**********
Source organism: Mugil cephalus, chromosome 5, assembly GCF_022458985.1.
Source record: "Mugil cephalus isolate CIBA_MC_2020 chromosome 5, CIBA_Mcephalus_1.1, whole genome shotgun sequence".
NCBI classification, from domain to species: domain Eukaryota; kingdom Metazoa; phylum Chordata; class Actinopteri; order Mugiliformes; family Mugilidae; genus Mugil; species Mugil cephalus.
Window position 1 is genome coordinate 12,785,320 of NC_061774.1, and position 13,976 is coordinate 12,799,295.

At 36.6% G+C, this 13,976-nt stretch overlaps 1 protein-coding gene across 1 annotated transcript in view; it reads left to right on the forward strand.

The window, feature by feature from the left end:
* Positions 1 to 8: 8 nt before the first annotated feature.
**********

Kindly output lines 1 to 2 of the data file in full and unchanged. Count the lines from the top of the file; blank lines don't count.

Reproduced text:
Source organism: Mugil cephalus, chromosome 5, assembly GCF_022458985.1.
Source record: "Mugil cephalus isolate CIBA_MC_2020 chromosome 5, CIBA_Mcephalus_1.1, whole genome shotgun sequence".